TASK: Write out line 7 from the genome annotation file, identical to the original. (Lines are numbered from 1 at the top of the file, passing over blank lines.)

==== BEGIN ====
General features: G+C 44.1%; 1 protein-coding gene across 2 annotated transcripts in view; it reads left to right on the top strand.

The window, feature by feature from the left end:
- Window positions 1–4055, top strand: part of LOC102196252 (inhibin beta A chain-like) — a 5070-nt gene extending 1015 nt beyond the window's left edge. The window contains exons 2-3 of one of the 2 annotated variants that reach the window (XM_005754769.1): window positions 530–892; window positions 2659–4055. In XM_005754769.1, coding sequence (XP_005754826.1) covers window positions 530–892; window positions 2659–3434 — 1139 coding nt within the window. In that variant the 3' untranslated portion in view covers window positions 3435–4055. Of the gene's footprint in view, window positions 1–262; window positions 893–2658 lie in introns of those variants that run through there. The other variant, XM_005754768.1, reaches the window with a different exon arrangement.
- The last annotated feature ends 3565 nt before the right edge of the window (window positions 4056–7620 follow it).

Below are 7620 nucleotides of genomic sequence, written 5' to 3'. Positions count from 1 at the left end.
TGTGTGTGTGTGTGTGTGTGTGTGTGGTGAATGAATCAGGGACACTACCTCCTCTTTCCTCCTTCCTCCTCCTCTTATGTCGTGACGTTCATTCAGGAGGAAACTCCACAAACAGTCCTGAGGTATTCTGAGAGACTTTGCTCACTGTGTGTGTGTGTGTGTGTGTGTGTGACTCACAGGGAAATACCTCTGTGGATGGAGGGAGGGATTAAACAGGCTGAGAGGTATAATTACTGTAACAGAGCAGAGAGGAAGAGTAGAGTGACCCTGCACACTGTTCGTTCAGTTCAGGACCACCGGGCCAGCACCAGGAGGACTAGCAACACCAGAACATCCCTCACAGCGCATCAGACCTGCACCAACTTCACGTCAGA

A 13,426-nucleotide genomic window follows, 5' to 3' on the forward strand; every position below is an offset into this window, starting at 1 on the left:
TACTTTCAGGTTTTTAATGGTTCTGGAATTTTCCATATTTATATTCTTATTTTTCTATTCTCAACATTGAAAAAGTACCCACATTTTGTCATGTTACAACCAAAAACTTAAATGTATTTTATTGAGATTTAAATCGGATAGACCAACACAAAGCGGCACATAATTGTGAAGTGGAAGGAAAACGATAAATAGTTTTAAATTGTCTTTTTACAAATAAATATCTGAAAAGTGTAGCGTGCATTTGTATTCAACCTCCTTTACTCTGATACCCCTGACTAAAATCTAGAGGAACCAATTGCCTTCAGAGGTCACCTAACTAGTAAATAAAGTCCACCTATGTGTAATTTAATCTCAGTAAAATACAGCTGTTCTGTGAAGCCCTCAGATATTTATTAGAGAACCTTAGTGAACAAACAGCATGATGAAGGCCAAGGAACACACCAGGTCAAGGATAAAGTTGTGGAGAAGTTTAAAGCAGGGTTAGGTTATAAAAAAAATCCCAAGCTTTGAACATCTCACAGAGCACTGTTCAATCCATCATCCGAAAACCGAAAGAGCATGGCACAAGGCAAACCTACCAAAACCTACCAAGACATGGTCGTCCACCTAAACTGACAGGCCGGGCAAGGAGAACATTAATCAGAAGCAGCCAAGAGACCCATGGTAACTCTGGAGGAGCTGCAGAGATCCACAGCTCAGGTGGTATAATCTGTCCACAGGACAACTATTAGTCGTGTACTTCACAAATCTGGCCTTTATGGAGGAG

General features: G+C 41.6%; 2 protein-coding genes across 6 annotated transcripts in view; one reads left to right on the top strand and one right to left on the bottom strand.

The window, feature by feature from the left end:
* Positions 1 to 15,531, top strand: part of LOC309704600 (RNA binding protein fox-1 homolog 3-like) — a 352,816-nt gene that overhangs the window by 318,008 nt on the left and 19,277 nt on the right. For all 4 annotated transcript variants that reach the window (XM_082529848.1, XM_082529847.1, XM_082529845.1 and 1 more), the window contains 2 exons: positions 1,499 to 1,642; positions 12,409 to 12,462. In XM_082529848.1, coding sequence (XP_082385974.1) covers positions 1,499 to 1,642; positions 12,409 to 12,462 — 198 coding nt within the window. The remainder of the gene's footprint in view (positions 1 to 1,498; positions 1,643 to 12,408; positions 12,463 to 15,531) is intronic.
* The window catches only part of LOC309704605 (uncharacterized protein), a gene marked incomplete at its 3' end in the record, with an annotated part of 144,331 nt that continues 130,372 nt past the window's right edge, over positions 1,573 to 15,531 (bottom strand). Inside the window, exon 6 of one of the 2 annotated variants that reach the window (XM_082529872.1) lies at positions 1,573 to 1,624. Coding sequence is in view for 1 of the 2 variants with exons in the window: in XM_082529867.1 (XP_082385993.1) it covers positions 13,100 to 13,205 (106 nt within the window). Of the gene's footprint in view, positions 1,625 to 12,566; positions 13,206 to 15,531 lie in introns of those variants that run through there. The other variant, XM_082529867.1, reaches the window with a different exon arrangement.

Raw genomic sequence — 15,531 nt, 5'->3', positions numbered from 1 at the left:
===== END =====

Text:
A 13,426-nucleotide genomic window follows, 5' to 3' on the forward strand; every position below is an offset into this window, starting at 1 on the left: